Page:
UPDATED: Victories, Milestones for Women on Election Night

BlogHer Original Post

American women made political history on November 7, 2012. Here are some stories the Center for American Women and Politics have been tracking:

US Senate: A record 18 women have won major party nominations for the Senate, including six incumbents, eight women vying for open seats, and four challengers hoping to knock off incumbents. With nine holdovers still serving, we stood a great chance of seeing a new all-time record number of women serving in the Senate, beating the current 17. The races include three where women are facing off against one another. UPDATE: We have broken the record: Including holdovers, the number of the women in the next session will be at least 19.

Six of the nation’s most competitive Senate races featured women candidates, so the partisan balance in what used to be called “the world’s most exclusive men’s club” may lie in the hands of women:

Nov. 5, 2012 - Cambridge, Massachusetts, U.S - Elizabeth Warren, who is running for a seat in the United States Senate, meets with voters after she casted her vote at the Graham & Parks School in Cambridge, Massachusetts on November, 6, 2012. (Credit Image: © Ken Crane/ZUMAPRESS.com)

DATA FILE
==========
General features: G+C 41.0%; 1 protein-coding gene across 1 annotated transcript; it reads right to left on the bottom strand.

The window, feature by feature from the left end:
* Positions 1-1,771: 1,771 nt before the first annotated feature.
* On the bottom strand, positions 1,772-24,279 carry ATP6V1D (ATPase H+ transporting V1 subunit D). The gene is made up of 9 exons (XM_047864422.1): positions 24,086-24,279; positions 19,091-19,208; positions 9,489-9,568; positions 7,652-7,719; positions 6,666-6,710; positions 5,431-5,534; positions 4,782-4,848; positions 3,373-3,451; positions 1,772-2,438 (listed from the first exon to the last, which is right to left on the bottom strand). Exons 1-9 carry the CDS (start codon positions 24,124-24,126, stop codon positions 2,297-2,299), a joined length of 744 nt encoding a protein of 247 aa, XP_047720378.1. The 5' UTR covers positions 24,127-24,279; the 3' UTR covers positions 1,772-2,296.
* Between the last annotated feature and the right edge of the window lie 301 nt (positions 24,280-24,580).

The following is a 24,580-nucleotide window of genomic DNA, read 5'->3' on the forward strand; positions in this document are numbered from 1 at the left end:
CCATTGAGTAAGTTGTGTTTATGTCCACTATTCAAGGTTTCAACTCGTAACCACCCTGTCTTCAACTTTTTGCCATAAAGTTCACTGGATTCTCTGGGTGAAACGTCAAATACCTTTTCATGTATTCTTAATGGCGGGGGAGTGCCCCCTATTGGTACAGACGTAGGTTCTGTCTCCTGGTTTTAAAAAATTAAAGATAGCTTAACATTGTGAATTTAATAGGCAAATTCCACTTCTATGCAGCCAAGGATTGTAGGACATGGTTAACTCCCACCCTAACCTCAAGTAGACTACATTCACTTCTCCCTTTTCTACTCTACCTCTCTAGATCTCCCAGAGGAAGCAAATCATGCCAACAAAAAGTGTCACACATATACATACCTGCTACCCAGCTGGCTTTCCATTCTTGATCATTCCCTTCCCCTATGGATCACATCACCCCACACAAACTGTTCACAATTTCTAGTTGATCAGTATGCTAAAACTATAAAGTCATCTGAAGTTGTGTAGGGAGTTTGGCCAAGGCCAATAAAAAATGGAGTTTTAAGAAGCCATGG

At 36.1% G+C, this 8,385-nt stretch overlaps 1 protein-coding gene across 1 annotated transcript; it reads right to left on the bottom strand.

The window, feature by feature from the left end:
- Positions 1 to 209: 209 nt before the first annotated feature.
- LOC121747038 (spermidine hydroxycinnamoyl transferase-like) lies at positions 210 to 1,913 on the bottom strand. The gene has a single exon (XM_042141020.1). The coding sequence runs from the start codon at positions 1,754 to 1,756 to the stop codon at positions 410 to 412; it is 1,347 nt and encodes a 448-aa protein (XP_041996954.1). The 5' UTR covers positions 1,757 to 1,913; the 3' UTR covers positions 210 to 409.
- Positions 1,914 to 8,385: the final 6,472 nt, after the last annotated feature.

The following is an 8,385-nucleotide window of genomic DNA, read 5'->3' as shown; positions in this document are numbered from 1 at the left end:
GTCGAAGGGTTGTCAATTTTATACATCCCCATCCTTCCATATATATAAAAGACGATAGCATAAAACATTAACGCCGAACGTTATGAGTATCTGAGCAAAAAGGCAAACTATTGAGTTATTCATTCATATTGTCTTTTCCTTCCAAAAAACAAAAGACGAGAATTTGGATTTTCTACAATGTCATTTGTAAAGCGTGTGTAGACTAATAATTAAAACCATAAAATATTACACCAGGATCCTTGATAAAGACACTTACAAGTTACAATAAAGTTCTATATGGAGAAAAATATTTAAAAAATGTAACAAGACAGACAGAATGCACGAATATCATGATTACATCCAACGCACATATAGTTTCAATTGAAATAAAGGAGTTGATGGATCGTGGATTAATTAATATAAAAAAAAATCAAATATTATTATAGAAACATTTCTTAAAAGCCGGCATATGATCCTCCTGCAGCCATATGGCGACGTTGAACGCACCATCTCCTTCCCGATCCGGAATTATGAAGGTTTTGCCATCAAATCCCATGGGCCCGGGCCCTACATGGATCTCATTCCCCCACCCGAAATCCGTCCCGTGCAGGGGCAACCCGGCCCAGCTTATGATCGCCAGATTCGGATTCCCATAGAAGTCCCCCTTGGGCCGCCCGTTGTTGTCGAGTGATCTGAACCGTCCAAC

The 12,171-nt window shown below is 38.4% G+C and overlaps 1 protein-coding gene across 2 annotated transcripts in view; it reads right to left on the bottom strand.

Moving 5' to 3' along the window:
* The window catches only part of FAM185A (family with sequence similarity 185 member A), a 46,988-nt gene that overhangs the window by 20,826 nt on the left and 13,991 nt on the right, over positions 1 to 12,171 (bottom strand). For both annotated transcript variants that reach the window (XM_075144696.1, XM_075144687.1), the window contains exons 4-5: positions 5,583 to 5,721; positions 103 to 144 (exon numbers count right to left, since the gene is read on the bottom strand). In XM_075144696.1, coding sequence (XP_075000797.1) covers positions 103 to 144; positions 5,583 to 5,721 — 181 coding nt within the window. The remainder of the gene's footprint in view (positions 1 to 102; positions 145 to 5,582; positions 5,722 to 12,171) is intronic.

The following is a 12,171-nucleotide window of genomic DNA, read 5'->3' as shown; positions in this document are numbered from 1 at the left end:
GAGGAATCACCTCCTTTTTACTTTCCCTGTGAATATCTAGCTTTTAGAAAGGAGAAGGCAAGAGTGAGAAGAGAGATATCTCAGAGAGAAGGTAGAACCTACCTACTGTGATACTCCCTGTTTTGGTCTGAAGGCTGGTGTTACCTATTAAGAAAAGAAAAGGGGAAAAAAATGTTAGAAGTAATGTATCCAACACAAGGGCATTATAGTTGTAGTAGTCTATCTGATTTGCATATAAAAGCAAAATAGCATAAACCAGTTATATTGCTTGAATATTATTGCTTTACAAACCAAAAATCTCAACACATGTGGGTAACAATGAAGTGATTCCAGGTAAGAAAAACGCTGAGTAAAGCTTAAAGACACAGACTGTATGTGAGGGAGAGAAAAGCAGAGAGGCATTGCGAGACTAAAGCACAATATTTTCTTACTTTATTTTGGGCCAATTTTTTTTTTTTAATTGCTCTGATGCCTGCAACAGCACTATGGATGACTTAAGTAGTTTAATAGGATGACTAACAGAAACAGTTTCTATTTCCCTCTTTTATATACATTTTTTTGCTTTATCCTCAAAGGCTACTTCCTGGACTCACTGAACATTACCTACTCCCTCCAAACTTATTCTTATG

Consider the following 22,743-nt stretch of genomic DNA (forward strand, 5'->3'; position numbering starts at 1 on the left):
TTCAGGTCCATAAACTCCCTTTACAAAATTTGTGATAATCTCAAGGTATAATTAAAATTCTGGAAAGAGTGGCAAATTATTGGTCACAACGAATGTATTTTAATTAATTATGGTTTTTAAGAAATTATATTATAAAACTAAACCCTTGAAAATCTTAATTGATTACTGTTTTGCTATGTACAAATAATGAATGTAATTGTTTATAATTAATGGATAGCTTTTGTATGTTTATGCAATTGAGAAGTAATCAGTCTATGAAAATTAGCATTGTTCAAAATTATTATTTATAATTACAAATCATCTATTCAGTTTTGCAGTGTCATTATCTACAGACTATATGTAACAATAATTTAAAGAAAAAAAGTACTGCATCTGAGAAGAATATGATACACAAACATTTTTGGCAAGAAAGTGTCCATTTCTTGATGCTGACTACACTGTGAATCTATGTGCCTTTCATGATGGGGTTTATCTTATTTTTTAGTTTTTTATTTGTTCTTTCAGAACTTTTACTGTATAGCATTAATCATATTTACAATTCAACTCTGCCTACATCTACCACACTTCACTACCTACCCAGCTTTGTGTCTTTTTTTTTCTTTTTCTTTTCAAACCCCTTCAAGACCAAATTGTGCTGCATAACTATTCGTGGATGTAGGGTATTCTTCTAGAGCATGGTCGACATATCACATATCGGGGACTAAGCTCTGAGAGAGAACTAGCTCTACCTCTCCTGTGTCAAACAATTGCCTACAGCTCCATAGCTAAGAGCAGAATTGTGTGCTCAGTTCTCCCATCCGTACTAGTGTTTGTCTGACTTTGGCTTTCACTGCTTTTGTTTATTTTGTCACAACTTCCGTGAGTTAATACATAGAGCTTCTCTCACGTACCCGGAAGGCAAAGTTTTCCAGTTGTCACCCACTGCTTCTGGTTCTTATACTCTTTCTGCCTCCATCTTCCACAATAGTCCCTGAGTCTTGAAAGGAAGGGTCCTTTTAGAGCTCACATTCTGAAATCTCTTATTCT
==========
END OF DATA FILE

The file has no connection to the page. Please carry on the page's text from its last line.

US House: Another record is the number of women -- 299 -- with nominations for the US House of Representatives. When the 113th Congress is sworn in, we’re likely to witness the greatest number of female newcomers since the 24 who took office after 1992’s “Year of the Woman.” Some of the wins reported in tweets:

New Hampshire: With women running strong races for Governor, U.S. Senate, and both House seats, and one incumbent Senator already in place, the Granite State became the first ever to elect women to every top spot: governor, two US Senate seats, and the state’s entire House delegation.

The Women’s Vote: Have you noticed the presidential candidates tailoring appeals to women? Perhaps that’s because every presidential race since 1980 has featured a “Gender Gap” of anywhere from 4 to 11 points, with women tilting more toward the Democratic candidate than men every time.

We invite you to visit the CAWP website, “like” us on Facebook, and follow us @CAWP_RU on Twitter to see what happens.

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